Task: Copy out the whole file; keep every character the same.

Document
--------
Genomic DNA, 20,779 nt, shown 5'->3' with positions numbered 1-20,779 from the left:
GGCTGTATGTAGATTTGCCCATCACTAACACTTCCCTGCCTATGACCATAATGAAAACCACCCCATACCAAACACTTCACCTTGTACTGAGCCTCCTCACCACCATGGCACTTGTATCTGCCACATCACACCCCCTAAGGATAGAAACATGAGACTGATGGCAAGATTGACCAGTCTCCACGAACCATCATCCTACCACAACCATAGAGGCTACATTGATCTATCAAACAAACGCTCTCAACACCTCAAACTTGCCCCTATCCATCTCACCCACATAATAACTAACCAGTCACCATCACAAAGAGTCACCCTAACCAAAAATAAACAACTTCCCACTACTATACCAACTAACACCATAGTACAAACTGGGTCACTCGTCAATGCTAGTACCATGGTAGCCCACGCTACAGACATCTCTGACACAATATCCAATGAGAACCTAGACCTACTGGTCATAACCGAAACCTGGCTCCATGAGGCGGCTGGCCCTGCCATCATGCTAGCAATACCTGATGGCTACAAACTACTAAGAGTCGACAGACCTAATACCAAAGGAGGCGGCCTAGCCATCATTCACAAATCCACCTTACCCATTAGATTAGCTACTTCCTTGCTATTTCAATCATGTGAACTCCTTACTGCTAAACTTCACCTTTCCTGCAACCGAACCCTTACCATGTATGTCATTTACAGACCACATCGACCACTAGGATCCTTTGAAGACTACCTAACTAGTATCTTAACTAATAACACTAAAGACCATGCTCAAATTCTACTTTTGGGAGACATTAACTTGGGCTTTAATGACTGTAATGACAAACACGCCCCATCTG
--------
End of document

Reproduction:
Genomic DNA, 20,779 nt, shown 5'->3' with positions numbered 1-20,779 from the left:
GGCTGTATGTAGATTTGCCCATCACTAACACTTCCCTGCCTATGACCATAATGAAAACCACCCCATACCAAACACTTCACCTTGTACTGAGCCTCCTCACCACCATGGCACTTGTATCTGCCACATCACACCCCCTAAGGATAGAAACATGAGACTGATGGCAAGATTGACCAGTCTCCACGAACCATCATCCTACCACAACCATAGAGGCTACATTGATCTATCAAACAAACGCTCTCAACACCTCAAACTTGCCCCTATCCATCTCACCCACATAATAACTAACCAGTCACCATCACAAAGAGTCACCCTAACCAAAAATAAACAACTTCCCACTACTATACCAACTAACACCATAGTACAAACTGGGTCACTCGTCAATGCTAGTACCATGGTAGCCCACGCTACAGACATCTCTGACACAATATCCAATGAGAACCTAGACCTACTGGTCATAACCGAAACCTGGCTCCATGAGGCGGCTGGCCCTGCCATCATGCTAGCAATACCTGATGGCTACAAACTACTAAGAGTCGACAGACCTAATACCAAAGGAGGCGGCCTAGCCATCATTCACAAATCCACCTTACCCATTAGATTAGCTACTTCCTTGCTATTTCAATCATGTGAACTCCTTACTGCTAAACTTCACCTTTCCTGCAACCGAACCCTTACCATGTATGTCATTTACAGACCACATCGACCACTAGGATCCTTTGAAGACTACCTAACTAGTATCTTAACTAATAACACTAAAGACCATGCTCAAATTCTACTTTTGGGAGACATTAACTTGGGCTTTAATGACTGTAATGACAAACACGCCCCATCTG